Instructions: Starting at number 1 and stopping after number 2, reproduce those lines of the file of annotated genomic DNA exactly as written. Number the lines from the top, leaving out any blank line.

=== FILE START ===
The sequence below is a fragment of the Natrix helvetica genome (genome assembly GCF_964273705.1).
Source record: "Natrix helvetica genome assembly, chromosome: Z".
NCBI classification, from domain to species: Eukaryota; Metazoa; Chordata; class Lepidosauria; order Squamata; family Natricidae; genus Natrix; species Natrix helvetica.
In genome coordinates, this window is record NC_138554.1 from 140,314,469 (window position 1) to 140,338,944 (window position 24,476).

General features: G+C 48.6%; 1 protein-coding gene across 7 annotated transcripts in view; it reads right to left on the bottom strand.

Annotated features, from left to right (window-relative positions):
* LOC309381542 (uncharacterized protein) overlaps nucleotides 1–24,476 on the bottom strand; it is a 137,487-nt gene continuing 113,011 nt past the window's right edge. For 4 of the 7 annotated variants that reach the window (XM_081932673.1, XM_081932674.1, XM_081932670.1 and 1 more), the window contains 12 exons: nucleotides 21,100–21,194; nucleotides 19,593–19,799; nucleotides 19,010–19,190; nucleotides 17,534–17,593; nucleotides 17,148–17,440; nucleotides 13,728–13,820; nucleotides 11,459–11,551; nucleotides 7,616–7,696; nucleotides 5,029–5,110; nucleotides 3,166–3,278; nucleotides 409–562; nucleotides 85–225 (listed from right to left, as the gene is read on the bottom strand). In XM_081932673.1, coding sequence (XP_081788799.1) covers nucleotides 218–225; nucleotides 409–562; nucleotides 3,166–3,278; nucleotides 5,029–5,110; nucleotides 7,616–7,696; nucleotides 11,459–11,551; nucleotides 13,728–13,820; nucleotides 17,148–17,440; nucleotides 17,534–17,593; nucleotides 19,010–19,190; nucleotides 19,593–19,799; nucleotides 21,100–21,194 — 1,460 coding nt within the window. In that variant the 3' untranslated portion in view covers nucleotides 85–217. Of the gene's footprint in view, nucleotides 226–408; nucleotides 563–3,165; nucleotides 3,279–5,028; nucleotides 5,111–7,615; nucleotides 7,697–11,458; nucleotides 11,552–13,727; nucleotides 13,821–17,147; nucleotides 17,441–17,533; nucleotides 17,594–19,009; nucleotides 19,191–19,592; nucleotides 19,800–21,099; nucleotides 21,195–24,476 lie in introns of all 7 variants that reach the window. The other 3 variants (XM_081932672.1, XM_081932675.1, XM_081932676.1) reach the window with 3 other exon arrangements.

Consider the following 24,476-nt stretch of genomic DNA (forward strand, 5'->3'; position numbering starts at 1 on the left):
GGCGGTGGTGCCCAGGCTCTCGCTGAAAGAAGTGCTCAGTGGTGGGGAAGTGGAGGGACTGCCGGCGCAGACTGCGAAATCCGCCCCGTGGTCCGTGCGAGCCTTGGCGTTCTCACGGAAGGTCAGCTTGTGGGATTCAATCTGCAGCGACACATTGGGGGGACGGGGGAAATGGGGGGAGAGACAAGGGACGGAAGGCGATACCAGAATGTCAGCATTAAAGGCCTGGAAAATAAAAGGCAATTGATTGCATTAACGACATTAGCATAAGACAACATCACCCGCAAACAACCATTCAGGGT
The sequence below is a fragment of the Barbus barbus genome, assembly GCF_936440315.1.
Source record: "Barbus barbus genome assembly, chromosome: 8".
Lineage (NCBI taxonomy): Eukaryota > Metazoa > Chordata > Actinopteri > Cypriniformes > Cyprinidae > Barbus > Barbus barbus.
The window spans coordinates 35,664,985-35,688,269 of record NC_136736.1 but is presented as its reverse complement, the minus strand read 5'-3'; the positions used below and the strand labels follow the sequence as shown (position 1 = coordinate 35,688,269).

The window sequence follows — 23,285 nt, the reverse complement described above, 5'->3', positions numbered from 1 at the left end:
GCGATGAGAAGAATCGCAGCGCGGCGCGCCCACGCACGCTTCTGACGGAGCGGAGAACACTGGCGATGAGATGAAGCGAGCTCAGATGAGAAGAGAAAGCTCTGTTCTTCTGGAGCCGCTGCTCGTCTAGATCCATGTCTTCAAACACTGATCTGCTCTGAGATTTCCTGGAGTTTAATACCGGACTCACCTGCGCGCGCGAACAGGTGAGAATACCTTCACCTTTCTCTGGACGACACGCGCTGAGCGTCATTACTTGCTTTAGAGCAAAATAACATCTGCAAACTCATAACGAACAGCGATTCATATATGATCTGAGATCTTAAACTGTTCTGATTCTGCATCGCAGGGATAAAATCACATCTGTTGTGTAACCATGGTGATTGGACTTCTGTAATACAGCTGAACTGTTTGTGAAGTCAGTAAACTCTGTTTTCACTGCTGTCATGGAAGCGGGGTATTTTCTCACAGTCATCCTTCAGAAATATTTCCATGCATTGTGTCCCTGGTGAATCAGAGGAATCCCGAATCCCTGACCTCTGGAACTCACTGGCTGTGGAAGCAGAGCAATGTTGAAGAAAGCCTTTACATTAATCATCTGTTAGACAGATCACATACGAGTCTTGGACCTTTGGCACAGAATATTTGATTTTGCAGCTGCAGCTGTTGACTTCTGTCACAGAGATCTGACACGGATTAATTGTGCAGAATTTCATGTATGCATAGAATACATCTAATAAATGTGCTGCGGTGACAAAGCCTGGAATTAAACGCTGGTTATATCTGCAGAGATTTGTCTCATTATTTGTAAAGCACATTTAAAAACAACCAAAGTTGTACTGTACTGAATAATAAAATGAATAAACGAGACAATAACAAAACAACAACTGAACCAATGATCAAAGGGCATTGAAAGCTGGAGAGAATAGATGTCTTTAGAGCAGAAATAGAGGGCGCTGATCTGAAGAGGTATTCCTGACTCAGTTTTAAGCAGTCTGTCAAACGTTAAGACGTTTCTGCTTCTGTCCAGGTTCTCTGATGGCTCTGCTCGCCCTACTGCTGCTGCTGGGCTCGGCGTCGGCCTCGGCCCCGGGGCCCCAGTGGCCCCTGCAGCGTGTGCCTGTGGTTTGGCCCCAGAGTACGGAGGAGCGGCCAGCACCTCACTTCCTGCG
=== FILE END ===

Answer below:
The sequence below is a fragment of the Natrix helvetica genome (genome assembly GCF_964273705.1).
Source record: "Natrix helvetica genome assembly, chromosome: Z".